Rik gives us his thoughts behind each recipe, and tell us what to expect…

Blackberry Wheat

“When talking about all the different styles we could do, this popped into my head immediately; how well a tart blackberry would go with a wheat beer base. I’m hoping that everyone that tries it is going to love it.”

OOFT Passion Fruit IPA

Blackcurrant Kolsch

“It’s our take on a lager and black, really. Instead of it being a pint of lager with some blackcurrant cordial stuck in the top, we’ve gone a bit deeper.”

OOFT Blackcurrant Kolsch Beer Can

Passionfruit IPA

“Passionfruit is a big flavour that you get from hops, you really get those flavour characteristics from hops. That was the idea with JAM in the first place, not to make a mango drink but to make beer that had mango characteristic in the hopping regime, and add some real mango in there to bring that through more. That’s what we’re doing again here, but with passionfruit.”

Peach Blonde

“It’s a summer drink. Whenever we can IPA, the smell in the brewery is peaches; that peach aroma is a big one for late-hopped and dry-hopped beers. Peach Blonde was just an easy one for Summer. It’s a very simple blonde beer. We put hops in it that have that peach characteristic, and we’re just helping it along with real peach. What I imagined with this beer is someone sitting out in their back garden on a deck chair with the sun beating down on them and can of Peach Blonde.”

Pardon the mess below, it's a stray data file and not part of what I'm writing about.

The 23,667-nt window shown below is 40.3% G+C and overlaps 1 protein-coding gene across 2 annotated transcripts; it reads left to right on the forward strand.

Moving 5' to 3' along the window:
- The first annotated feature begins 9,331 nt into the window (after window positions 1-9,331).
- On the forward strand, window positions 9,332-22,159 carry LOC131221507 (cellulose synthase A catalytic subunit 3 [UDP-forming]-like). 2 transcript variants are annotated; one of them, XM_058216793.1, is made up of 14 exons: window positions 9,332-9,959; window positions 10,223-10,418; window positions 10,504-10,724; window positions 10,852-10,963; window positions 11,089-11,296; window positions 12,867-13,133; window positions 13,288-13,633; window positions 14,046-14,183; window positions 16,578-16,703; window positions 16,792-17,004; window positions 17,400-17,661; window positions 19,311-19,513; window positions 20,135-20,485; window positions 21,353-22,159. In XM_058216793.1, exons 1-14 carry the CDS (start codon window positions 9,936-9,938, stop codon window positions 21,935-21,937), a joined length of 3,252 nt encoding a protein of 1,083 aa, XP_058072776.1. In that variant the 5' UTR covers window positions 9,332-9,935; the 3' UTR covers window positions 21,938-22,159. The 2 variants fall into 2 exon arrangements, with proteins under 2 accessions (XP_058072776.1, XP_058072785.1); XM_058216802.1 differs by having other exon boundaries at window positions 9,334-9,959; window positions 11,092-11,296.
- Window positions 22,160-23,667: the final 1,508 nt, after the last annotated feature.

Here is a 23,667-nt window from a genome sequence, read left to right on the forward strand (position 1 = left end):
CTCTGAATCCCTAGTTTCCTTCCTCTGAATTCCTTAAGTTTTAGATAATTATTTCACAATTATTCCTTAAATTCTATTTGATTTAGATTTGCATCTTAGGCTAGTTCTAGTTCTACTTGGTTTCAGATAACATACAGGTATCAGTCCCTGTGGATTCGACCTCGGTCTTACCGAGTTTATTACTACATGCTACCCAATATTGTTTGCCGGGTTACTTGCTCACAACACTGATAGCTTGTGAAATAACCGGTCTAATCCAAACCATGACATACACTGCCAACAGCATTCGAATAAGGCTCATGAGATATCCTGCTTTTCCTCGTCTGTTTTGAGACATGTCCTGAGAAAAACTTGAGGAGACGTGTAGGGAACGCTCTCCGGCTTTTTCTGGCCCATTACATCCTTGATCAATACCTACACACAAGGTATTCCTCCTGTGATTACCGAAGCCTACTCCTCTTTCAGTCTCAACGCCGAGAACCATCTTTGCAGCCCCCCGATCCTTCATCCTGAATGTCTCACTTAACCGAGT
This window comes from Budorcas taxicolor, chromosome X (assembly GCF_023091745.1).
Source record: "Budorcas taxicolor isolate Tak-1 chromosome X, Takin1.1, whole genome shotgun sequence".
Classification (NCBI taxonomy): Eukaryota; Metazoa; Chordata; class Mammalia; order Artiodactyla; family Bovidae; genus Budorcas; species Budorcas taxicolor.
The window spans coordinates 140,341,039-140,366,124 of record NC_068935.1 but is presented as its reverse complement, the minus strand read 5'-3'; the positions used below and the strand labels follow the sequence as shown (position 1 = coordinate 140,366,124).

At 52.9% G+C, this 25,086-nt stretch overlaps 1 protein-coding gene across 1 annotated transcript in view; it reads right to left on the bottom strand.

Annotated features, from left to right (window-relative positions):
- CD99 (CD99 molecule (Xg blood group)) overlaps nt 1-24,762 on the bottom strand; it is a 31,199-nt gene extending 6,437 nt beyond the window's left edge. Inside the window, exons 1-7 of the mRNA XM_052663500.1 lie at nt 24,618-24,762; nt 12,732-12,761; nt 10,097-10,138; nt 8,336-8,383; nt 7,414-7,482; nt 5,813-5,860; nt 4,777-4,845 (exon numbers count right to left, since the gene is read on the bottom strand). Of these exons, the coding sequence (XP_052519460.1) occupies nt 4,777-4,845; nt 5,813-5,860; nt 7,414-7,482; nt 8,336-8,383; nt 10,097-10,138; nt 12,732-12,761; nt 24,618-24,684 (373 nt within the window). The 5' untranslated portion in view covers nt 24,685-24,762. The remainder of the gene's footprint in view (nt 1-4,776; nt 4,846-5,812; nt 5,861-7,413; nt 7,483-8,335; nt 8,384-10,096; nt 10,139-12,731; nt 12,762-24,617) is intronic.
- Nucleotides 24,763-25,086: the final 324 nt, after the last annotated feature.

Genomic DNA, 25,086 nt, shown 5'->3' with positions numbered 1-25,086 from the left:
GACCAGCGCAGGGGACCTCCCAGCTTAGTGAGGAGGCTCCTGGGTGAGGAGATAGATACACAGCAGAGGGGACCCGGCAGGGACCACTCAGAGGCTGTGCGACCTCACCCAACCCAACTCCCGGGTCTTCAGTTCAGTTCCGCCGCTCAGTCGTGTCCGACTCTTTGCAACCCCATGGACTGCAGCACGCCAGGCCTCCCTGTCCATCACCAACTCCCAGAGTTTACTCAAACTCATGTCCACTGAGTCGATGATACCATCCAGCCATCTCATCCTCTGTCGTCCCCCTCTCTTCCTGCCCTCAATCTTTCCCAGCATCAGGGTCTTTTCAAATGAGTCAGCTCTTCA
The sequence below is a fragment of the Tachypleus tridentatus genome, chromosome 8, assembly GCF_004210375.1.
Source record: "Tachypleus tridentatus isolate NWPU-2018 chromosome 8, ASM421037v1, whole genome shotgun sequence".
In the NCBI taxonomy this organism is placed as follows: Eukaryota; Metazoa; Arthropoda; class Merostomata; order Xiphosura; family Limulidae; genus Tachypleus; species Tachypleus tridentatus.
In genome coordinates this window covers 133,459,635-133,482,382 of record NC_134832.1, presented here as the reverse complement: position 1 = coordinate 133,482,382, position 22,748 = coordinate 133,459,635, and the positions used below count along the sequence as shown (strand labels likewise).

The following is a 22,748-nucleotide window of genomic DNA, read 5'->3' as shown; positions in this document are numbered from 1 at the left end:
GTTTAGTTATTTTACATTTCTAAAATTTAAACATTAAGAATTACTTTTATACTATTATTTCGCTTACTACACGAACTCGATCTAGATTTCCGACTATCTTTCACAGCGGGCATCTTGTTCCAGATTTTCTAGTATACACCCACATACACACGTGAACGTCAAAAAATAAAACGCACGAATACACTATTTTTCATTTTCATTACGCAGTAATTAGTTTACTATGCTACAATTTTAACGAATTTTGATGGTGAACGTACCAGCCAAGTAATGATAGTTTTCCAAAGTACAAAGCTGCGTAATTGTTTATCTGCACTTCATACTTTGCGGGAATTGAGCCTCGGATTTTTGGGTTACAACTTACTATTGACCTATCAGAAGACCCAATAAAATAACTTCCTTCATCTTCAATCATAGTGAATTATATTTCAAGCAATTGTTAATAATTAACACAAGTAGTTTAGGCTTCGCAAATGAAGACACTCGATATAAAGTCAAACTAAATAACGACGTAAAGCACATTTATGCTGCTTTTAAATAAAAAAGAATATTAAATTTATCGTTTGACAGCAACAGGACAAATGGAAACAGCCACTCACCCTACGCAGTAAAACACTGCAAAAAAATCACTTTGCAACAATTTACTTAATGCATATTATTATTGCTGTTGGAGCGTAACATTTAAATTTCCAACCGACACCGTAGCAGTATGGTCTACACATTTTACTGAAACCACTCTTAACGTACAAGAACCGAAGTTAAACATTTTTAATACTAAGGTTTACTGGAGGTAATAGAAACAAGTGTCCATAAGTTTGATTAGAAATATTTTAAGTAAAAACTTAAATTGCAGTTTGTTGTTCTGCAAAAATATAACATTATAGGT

OOFT Pineapple Session Beer Can

OOFT Cherry Stout Beer Can

Pineapple Session IPA

“Pineapple is one of those flavours that you do get from hops so it’s a fruit that we thought would complement the style of the beer, and the hops that we’re going to put in there as well. It will help bring some of the flavours in the hops to fore, flavours that are already there but that you’d need to work hard to take out those characteristics.”

Black Cherry Stout

“The cherry stout was one that was in our archive of ideas and came up when we talked about what could we do for a winter beer. It’s not going to be a cherry drink, it’s definitely going to be a stout and it’s going to have a bit more than a hint of black cherry flavour; it’s going to be there in the background but it’s not going to taste like cherryade.”

The OOFT range promises to take us on a journey through fruit and beer all year long, but you may now be wondering where that name OOFT comes from. Well, quite simply, it’s the noise Rik expect us all to be making when we take that first sip of an OOFT beer.

“I had a few ideas for names for it” says Rik. “We had a look at what the Dutch word for fruit was – we’re a half-Dutch brewery – and it was ooft. I just thought, what a perfect name for a range of fruit beers. It hopefully describes the experience people will have when they open the can and have their first sip, they’ll say ‘ooft!’”

We look forward to hearing all your OOFTs throughout the year.

Check out our First Chop collabs here